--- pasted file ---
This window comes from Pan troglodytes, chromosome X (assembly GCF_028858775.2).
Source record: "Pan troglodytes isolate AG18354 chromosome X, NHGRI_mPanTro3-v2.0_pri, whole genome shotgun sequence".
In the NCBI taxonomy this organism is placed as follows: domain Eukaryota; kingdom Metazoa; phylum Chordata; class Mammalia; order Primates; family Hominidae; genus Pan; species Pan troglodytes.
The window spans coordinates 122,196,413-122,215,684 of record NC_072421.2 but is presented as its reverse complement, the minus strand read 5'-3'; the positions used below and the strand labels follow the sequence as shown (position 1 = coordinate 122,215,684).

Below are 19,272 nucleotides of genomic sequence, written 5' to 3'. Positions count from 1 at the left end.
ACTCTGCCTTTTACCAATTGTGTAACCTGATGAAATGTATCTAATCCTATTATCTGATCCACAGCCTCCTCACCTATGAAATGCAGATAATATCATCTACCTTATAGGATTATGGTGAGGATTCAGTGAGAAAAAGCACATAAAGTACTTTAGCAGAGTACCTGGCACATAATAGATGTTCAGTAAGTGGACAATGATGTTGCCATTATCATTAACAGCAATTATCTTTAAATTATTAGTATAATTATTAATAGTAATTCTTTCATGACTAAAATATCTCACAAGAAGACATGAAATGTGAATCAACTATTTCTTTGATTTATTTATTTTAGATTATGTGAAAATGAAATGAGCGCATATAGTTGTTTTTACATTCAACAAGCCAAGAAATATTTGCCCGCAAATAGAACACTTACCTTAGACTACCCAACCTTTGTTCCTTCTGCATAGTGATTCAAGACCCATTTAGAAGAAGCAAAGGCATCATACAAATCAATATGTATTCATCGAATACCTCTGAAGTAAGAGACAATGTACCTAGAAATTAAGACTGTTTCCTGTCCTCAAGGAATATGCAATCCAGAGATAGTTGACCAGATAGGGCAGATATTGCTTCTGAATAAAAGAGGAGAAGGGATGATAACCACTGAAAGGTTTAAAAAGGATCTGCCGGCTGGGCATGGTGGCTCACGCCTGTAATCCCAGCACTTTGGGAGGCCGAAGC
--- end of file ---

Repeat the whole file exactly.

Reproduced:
This window comes from Pan troglodytes, chromosome X (assembly GCF_028858775.2).
Source record: "Pan troglodytes isolate AG18354 chromosome X, NHGRI_mPanTro3-v2.0_pri, whole genome shotgun sequence".
In the NCBI taxonomy this organism is placed as follows: domain Eukaryota; kingdom Metazoa; phylum Chordata; class Mammalia; order Primates; family Hominidae; genus Pan; species Pan troglodytes.
The window spans coordinates 122,196,413-122,215,684 of record NC_072421.2 but is presented as its reverse complement, the minus strand read 5'-3'; the positions used below and the strand labels follow the sequence as shown (position 1 = coordinate 122,215,684).

Below are 19,272 nucleotides of genomic sequence, written 5' to 3'. Positions count from 1 at the left end.
ACTCTGCCTTTTACCAATTGTGTAACCTGATGAAATGTATCTAATCCTATTATCTGATCCACAGCCTCCTCACCTATGAAATGCAGATAATATCATCTACCTTATAGGATTATGGTGAGGATTCAGTGAGAAAAAGCACATAAAGTACTTTAGCAGAGTACCTGGCACATAATAGATGTTCAGTAAGTGGACAATGATGTTGCCATTATCATTAACAGCAATTATCTTTAAATTATTAGTATAATTATTAATAGTAATTCTTTCATGACTAAAATATCTCACAAGAAGACATGAAATGTGAATCAACTATTTCTTTGATTTATTTATTTTAGATTATGTGAAAATGAAATGAGCGCATATAGTTGTTTTTACATTCAACAAGCCAAGAAATATTTGCCCGCAAATAGAACACTTACCTTAGACTACCCAACCTTTGTTCCTTCTGCATAGTGATTCAAGACCCATTTAGAAGAAGCAAAGGCATCATACAAATCAATATGTATTCATCGAATACCTCTGAAGTAAGAGACAATGTACCTAGAAATTAAGACTGTTTCCTGTCCTCAAGGAATATGCAATCCAGAGATAGTTGACCAGATAGGGCAGATATTGCTTCTGAATAAAAGAGGAGAAGGGATGATAACCACTGAAAGGTTTAAAAAGGATCTGCCGGCTGGGCATGGTGGCTCACGCCTGTAATCCCAGCACTTTGGGAGGCCGAAGC